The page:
A good Yorkshire education began with a Bradford wool merchant and Member of Parliament for Bradford in 1861. William Edward Forster was the son of a Quaker who was active in the anti slavery movement.
W E Forster moved to Bradford into premises that were eventually to become Swan Arcade sadly demolished. The business at Waterloo mills employed over 500 at it’s peak and W E Forster organised reading facilities and education classes for his workers that included children aged eight. The workers even enjoyed a ‘works trip’ to London from Apperley Bridge railway station when W E F was elected as a Member of Parliament.
In 1850 with his partner he purchase two cotton mills at Burley in Wharfedale and converted Greenholme Mills into a worsted manufacturer also employing upwards of 500 people.
After the 1868 General Election, William Gladstone appointed Forster as Vice-President of the Committee of Council on Education. Forster therefore had responsibility for carrying through the House of Commons the 1870 Education Act. This role had the responsibility of providing some form of education for the hordes of industrial towns children who were not catered for before the act came into force. He set up school boards who had to make provision for schools in their area. Thus he earned the right to be called the father of universal elementary education.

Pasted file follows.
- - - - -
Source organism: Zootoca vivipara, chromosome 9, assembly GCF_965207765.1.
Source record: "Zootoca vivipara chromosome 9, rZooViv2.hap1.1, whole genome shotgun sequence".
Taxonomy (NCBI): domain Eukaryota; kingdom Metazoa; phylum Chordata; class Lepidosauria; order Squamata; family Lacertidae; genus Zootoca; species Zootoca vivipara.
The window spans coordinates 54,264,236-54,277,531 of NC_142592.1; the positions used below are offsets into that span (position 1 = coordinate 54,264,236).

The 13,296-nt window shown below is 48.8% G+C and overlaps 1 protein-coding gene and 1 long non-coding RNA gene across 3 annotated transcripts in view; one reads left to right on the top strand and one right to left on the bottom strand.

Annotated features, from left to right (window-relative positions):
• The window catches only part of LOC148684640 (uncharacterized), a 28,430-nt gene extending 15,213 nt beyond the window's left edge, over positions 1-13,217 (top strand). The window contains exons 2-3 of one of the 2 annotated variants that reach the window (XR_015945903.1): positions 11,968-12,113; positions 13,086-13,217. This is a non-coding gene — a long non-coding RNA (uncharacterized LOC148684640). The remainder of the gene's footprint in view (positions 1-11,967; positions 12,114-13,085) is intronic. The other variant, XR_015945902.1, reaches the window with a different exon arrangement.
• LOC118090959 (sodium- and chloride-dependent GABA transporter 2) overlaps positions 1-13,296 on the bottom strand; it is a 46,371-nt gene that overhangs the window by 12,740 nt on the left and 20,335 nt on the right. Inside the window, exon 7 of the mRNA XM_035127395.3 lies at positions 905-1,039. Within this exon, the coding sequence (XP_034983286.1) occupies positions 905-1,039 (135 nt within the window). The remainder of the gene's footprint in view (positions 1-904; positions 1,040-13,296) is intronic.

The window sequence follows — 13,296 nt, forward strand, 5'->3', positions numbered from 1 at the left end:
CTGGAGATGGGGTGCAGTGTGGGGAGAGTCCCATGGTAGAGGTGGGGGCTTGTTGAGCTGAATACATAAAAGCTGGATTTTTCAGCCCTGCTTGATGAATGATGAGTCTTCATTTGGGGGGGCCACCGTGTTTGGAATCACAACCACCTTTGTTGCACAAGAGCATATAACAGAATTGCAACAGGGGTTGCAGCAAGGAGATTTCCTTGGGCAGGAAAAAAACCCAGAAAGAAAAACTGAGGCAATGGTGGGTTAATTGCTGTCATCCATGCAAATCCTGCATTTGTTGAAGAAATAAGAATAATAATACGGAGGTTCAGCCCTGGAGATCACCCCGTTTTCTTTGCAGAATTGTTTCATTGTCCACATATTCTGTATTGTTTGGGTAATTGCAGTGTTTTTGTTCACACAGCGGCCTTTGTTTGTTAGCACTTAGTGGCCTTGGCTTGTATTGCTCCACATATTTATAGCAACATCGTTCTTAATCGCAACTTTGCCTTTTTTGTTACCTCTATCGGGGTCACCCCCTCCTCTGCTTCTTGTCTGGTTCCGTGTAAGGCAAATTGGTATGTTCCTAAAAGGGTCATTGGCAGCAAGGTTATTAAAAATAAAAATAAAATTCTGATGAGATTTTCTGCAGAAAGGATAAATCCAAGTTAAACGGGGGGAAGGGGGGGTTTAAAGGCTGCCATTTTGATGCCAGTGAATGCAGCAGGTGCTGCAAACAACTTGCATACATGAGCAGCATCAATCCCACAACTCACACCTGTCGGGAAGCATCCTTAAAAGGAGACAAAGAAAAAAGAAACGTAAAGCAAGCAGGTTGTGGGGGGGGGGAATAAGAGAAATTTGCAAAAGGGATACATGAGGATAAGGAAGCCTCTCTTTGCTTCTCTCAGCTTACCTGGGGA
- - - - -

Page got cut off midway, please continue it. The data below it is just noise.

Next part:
It is for education that W E Forster is best known and he had Braford’s Forster Square and subsequently the Midland railway station named in his honour.
From 1880 he was chief secretary for Ireland, and worked tirelessly on the Compensation for Disturbance Bill a task was made more difficult by the agitation which arose in consequence. ‘During the gloomy autumn and winter of 1880-81 Forster’s energy and devotion in grappling with the situation in Ireland were indefatigable, his labor was enormous, and the personal risks he ran were many: but he enjoyed the Irish character in spite of all obstacles, and inspired genuine admiration in all his coadjutors. On the 24th of January 1881 he introduced a new Coercion Bill in the House of Commons, to deal with the growth of the Land League.’ Read more about Home Rule for Ireland and Forsters part in the process.
W E Forster died in 1886, on the eve of the introduction of the Home Rule Bill, to which he was stoutly opposed and is buried in God’s Little Acre at Burlay in Wharfedale.
‘This looks like it may be a Victorian municipal graveyard. Its name is “God’s Acre Cemetery” and it is situated just north of Menston. There are a couple of churches in the vicinity but nothing immediately nearby. It’s a very pretty place.’
Forster Square – Post Office & Cathedral by Bradford Timeline CC BY-NC 2.0
15a – Swan Arcade, Bradford by Bradford Timeline
01 – Forster Square & Richard Oastler statue, Bradford (1890s) by Bradford Timeline all CC BY-NC 2.0
Village Cemetery by tj.blackwellCC BY-NC 2.0